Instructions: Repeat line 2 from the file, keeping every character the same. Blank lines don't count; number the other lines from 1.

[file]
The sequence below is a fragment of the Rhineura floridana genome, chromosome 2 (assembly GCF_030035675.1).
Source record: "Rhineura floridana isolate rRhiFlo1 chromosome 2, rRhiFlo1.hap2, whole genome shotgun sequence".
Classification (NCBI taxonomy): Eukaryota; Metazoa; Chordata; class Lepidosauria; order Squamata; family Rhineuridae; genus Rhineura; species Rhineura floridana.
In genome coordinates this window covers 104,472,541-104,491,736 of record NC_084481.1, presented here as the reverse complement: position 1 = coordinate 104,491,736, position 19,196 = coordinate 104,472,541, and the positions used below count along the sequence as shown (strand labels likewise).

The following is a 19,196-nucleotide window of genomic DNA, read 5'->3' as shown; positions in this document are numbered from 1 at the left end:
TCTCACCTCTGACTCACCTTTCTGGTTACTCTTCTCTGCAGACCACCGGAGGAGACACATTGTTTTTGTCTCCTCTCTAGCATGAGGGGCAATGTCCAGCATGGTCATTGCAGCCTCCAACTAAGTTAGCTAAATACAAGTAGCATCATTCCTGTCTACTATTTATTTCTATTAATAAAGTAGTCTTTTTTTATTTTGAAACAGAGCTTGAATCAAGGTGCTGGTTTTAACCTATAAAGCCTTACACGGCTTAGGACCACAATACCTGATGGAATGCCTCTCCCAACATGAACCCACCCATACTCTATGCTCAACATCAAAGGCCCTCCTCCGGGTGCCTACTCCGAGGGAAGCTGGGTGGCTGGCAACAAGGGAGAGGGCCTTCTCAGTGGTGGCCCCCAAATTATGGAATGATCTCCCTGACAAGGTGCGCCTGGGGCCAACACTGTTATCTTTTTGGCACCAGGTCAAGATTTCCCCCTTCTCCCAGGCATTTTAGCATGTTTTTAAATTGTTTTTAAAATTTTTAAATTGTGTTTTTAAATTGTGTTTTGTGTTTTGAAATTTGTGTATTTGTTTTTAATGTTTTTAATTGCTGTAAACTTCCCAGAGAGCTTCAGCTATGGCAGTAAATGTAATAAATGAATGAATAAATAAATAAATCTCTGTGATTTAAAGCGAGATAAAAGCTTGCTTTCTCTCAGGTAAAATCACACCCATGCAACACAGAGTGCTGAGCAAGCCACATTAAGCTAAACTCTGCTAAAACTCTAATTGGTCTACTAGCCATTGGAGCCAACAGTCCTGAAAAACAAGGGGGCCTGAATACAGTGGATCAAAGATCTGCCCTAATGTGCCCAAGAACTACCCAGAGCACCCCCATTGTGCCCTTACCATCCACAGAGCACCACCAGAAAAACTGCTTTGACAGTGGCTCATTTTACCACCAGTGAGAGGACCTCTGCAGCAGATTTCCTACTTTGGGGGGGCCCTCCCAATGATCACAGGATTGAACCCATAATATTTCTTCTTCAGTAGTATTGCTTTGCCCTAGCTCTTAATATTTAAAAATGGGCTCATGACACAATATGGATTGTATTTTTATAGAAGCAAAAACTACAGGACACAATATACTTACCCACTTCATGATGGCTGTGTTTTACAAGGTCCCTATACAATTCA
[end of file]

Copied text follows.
Source record: "Rhineura floridana isolate rRhiFlo1 chromosome 2, rRhiFlo1.hap2, whole genome shotgun sequence".